While preparing to apply the initial oil finish on the top yesterday, I got to thinking about how to smooth the surface. I didn’t want the ultra-smooth finish from a handplane because it might cause work to slip around.
Then I remembered how most people smooth stuff: sandpaper. Hey, I happened to have a bit of that, so I lightly hand-sanded with 360, then 600 grit paper. The effect was just what I wanted: a top that’s smooth, but not slick.
Finally, it was time to apply the oil. Looking at the surface made me glad that they had the beech top in stock.
A photo like this doesn’t do justice to how nice this wood looks. The reddish board is the classic steamed beech color. It got me thinking of why I wanted to take up woodworking in the first place. So I feel all encouraged. And stuff.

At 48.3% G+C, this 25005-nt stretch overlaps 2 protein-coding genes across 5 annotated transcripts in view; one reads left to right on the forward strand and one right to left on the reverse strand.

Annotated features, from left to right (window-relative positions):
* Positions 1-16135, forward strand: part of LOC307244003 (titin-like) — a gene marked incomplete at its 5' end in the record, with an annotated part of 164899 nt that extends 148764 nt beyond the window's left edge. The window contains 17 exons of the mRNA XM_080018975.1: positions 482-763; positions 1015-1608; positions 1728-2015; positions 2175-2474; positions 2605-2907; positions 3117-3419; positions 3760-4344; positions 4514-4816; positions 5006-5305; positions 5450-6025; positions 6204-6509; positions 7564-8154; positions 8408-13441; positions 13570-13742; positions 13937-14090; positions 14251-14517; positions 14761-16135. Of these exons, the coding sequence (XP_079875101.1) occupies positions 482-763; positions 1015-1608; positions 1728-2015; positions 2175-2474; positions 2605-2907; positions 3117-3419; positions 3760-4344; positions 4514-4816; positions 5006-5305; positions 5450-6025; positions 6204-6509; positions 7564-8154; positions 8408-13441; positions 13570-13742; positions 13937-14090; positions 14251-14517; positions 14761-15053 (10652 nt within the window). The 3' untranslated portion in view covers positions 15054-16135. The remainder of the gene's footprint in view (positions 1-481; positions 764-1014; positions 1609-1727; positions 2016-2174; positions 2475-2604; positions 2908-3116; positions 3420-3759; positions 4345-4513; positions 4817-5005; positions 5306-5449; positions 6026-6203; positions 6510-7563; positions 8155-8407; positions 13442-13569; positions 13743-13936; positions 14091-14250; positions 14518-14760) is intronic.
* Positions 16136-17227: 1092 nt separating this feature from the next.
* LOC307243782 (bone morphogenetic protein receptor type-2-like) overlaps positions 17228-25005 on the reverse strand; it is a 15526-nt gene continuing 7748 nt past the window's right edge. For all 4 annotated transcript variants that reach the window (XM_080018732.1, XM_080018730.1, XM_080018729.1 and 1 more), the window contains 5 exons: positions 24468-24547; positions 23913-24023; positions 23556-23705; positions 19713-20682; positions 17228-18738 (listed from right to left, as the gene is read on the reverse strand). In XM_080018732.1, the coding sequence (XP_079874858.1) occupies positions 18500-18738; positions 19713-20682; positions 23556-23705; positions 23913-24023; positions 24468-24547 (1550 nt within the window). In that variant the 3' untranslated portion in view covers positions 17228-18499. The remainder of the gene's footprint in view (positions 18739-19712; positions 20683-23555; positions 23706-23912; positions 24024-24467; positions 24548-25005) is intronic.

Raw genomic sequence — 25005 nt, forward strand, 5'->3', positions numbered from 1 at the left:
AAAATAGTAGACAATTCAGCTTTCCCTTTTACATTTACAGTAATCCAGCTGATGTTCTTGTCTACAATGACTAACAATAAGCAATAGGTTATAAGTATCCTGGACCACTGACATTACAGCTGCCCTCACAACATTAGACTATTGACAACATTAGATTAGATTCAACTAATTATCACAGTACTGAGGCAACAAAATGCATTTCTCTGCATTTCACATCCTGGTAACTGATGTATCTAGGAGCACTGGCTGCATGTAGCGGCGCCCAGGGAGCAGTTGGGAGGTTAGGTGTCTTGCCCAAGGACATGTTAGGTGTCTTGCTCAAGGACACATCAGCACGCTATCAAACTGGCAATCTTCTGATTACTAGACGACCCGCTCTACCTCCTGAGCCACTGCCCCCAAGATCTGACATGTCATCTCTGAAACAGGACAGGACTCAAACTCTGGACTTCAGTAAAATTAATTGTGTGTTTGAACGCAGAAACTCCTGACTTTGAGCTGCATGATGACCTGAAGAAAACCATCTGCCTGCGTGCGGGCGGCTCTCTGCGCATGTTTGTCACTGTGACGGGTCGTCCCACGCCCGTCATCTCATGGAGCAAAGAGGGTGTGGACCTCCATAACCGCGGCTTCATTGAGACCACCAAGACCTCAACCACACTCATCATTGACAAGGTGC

To bore the dog holes, I picked up a 3/4″ auger bit–new, unfortunately. There were two in stock, and one looked just my 3/8″ bit from the factory: cutting edges that look like sofas. The other one was a little better, so I bought that one and didn’t even bother to try it until I had touched it up with the auger bit file. It seems to work fine, though of course, it requires a lot more muscle to put a hole through wood than the smaller bit.
Incidentally, this test hole (done in a Douglas Fir 2×4) was the first time I used my new bench. I clamped the board to the top, letting part of it overhang.
My improvised Workmate® dogs from several months ago will work for my new workbench, because they are made from 3/4″ dowels. However, I want to cut faces in them for a slightly better grip. Also, several of them may not be optimally long, but that’s no big deal. I still have lots of the dowel stock left.